The twenty-first edition of UBS Investor Watch thoroughly analyzed what motivates people to collect works of art by investigating what drove their needs to acquire artworks in 2017.
This interesting survey offers us valuable insights into the world of elite art collecting, exploring the collectors' relationships with pieces and the way they go about collecting them.
This survey dabbles with what these individuals believe fuels their enthusiasm and spurs their need to collect.
It allows us to explore the mindsets of prominent art collectors, finding out how important things like passion and profit are to them, how necessary advisors really are and how they envision their collections' futures after they are passed on to an heir.
UBS AG is a Swiss global financial services company co-headquartered in Zürich and Basel that does these sorts of surveys on a regular basis. It's a firm providing wealth management services to clients, dealing primarily with investment advisory and brokerage services.
The twenty-first edition of UBS Investor Watch saw precisely 2,475 high net worth investors questioned in order to get to the bottom of their collecting ways.
All of them have at least $1M in investable assets, or at least they had at the time the survey was taking place between the 15th and the 25th of September 2017.
Exactly 608 of them had at least $5M of assets at the time of surveying.
The main goal the survey was interested in achieving was to establish what motivated collectors to spend time and money on artworks during the year of 2017.
Although not many were surprised that passion outweighed the potential profit, we were still very pleased to find out that collectors were mainly driven by the appreciation of what they personally saw as beautiful artworks (71%) and the passion for expanding the collection (54%).
Furthermore, 32% of collectors stated that they like to support up-and-coming artists, while 29% agreed that they see their collections as something deeply rooted in their respective cultures.
About 23% of the interviewed individuals noted that they plan to gift their art to charities and 18% of them said that they see the collection as a means of achieving diversification.
As the survey found out, proﬁt is rarely a driving factor for someone collecting art.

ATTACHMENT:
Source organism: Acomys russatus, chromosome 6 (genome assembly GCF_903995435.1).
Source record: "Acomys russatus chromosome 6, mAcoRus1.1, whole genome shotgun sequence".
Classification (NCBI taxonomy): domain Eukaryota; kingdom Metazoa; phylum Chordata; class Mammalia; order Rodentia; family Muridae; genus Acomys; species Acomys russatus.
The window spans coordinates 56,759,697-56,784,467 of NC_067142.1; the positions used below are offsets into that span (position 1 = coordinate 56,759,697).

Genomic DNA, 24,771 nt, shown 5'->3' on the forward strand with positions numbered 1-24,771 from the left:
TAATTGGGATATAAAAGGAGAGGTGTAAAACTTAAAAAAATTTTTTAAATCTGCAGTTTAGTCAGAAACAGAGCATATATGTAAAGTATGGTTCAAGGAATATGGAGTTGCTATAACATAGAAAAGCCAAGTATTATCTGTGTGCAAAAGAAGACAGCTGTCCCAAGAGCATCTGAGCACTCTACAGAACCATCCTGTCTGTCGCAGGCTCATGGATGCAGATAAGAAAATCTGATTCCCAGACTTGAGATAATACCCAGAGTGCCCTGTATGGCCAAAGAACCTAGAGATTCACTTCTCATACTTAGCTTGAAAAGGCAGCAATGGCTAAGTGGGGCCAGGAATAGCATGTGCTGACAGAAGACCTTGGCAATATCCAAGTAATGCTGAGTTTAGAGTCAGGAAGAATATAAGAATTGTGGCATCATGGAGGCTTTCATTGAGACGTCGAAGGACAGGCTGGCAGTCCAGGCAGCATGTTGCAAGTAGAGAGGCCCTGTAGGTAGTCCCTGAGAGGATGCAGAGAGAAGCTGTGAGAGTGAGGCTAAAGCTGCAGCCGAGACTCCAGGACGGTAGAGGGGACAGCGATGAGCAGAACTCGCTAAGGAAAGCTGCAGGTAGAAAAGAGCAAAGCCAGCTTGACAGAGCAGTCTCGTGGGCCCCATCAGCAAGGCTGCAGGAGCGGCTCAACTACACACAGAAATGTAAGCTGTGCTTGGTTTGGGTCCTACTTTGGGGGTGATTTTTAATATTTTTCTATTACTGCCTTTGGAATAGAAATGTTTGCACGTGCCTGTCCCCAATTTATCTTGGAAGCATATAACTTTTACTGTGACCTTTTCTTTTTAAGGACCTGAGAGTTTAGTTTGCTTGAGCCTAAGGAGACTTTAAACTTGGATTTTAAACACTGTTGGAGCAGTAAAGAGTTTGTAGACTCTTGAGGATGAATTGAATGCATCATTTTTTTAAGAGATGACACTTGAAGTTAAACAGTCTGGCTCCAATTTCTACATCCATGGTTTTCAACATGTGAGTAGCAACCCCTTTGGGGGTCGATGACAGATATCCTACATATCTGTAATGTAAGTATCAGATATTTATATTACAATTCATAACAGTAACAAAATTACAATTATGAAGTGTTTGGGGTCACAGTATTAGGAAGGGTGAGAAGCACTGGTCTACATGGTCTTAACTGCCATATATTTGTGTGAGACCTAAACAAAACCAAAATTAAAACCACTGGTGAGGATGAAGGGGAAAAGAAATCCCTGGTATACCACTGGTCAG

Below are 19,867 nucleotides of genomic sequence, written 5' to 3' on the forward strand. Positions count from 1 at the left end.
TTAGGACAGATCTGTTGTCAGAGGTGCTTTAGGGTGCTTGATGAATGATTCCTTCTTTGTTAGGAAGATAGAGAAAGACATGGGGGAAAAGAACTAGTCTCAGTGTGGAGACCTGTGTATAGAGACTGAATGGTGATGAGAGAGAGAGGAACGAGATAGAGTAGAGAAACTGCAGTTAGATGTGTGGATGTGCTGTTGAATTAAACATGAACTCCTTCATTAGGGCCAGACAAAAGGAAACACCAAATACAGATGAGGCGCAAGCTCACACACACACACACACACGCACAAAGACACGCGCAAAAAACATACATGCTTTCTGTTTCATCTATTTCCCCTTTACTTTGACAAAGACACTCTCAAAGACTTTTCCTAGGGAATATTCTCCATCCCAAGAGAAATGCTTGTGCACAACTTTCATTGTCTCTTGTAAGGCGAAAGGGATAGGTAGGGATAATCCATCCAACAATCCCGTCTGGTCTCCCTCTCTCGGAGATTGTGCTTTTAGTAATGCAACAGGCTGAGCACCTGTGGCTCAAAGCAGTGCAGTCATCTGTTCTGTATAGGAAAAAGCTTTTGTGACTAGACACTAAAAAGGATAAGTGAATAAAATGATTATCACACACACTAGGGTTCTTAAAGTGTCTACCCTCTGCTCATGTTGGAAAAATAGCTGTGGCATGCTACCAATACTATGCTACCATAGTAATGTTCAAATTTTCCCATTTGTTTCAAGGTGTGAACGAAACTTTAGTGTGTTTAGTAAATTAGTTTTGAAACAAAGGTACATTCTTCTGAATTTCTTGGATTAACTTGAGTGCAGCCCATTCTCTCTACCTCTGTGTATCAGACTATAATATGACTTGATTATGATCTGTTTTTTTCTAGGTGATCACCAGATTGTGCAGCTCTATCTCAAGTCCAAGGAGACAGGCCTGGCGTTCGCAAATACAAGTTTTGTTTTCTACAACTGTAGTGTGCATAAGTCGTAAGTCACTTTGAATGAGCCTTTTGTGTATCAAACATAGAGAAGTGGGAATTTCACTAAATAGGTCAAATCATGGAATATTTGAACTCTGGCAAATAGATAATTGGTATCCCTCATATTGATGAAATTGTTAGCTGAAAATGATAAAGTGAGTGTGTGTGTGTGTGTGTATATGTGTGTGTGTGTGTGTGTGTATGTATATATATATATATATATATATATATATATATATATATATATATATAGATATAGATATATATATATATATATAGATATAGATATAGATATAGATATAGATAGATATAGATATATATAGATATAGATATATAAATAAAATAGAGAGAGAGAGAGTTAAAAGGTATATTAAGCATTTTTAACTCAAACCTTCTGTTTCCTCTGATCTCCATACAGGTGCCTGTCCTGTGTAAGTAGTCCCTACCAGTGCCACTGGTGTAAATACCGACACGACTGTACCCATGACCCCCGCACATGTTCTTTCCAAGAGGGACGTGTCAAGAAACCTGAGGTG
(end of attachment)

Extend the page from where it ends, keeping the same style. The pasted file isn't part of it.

Only 13% of the collectors said that they plan to sell their art at any point in time, while a mere 9% stated that they see their collections as a hedge against inflation, usually a big aspect of art investing strategies.
It's often said that one cannot put a price on passion and that definitely applies within the realm of art collecting. As a result, 65% of collectors revealed that they never sold a single piece, while 25% of them said that they view their collections as priceless.
This may also explain why 41% of them have never appraised their artworks, as some collectors are simply not interested in selling what they have.
While selling is off the table for many, the year of 2017 saw 46% of the surveyed collectors increase the amount of money they’re spending on art.
Since passion plays such a huge role to contemporary collectors, it's not a surprise that they enjoy the process of pursuing new artworks to add to their collections.
For many, this is the main reason why they start collecting in the first place - yet, it was interesting to find out that 82% of collectors questioned during the UBS survey said that they do not have an art advisor.
This is somewhat surprising as, due to the notorious lack of transparency, it would make a lot of sense to anyone investing large amounts of money to have an expert who would aid the purchasing process with some strategic advice.
It would appear that most collectors seem to follow their own counsel when buying art, primarily relying on local galleries (62%), online research (60%), services of museums (50%), art magazines (44%) and various events (26%).
Since we mentioned these events, it should be said that the survey also explored which art happenings were the most popular ones among those seeking to expand their collections, finding out that the most visited ones were Art Basel, The Armory Show, TEFAF, Frieze and Venice Biennale.
It would appear that most collectors are aware of the fact that their artworks will have to eventually be passed down to an heir, ideally one of their own choice.
This is a big question for those who assort artworks and an incredible 87% of collectors stated that they plan to leave the pieces to their heirs.
However, 57% did not yet start to educate the heirs about what they will be inheriting despite knowing the importance of being prepared for art ownership (Just to clarify, by preparing them, the UBS and its surveyed collectors mean making the heirs able to manage, appraise or sell works from the collection).
Nonetheless, it appears that, as far as the the surveyed collectors are concerned, leaving their art to heirs is a much more comfortable scenario than selling it to an unknown party.
As far as the actual heirs of the artworks go, it would appear that most of them are honored to be the ones who will eventually inherit the collections. Nine in ten heirs say that they will be happy to receive the collection at some point in their life.
Eighty one percent of them say that they plan to keep the collection after its passed down to them, and 34% of them revealed that they became avid collectors themselves after finding out that an assortment of artworks shall be passed down to them.
Featured image: The Elena and Anastasie Simu Collection, via mnar.arts.ro. All images via ubs.com.